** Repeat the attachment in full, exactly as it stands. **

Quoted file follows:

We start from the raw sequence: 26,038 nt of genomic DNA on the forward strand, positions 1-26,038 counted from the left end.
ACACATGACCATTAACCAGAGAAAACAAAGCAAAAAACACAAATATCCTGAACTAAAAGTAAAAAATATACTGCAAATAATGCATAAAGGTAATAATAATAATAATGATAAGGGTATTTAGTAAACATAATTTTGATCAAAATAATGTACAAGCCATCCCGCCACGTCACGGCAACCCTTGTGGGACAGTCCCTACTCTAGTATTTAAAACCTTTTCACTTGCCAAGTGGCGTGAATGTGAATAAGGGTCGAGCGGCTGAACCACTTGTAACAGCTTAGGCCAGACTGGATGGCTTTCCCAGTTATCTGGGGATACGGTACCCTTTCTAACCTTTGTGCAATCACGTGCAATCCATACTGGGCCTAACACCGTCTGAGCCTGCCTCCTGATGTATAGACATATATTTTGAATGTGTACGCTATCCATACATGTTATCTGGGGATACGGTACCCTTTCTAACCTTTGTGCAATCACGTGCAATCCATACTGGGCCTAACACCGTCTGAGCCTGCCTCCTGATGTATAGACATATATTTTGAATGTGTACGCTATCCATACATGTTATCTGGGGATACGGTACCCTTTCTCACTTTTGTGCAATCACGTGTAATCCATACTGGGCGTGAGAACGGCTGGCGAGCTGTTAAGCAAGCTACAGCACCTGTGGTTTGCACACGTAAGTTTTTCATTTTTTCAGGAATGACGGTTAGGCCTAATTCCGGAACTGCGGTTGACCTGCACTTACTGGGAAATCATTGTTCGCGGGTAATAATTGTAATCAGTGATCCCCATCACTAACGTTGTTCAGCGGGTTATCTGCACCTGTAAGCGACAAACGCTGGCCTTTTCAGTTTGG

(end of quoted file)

We start from the raw sequence: 26,038 nt of genomic DNA on the forward strand, positions 1-26,038 counted from the left end.
ACACATGACCATTAACCAGAGAAAACAAAGCAAAAAACACAAATATCCTGAACTAAAAGTAAAAAATATACTGCAAATAATGCATAAAGGTAATAATAATAATAATGATAAGGGTATTTAGTAAACATAATTTTGATCAAAATAATGTACAAGCCATCCCGCCACGTCACGGCAACCCTTGTGGGACAGTCCCTACTCTAGTATTTAAAACCTTTTCACTTGCCAAGTGGCGTGAATGTGAATAAGGGTCGAGCGGCTGAACCACTTGTAACAGCTTAGGCCAGACTGGATGGCTTTCCCAGTTATCTGGGGATACGGTACCCTTTCTAACCTTTGTGCAATCACGTGCAATCCATACTGGGCCTAACACCGTCTGAGCCTGCCTCCTGATGTATAGACATATATTTTGAATGTGTACGCTATCCATACATGTTATCTGGGGATACGGTACCCTTTCTAACCTTTGTGCAATCACGTGCAATCCATACTGGGCCTAACACCGTCTGAGCCTGCCTCCTGATGTATAGACATATATTTTGAATGTGTACGCTATCCATACATGTTATCTGGGGATACGGTACCCTTTCTCACTTTTGTGCAATCACGTGTAATCCATACTGGGCGTGAGAACGGCTGGCGAGCTGTTAAGCAAGCTACAGCACCTGTGGTTTGCACACGTAAGTTTTTCATTTTTTCAGGAATGACGGTTAGGCCTAATTCCGGAACTGCGGTTGACCTGCACTTACTGGGAAATCATTGTTCGCGGGTAATAATTGTAATCAGTGATCCCCATCACTAACGTTGTTCAGCGGGTTATCTGCACCTGTAAGCGACAAACGCTGGCCTTTTCAGTTTGG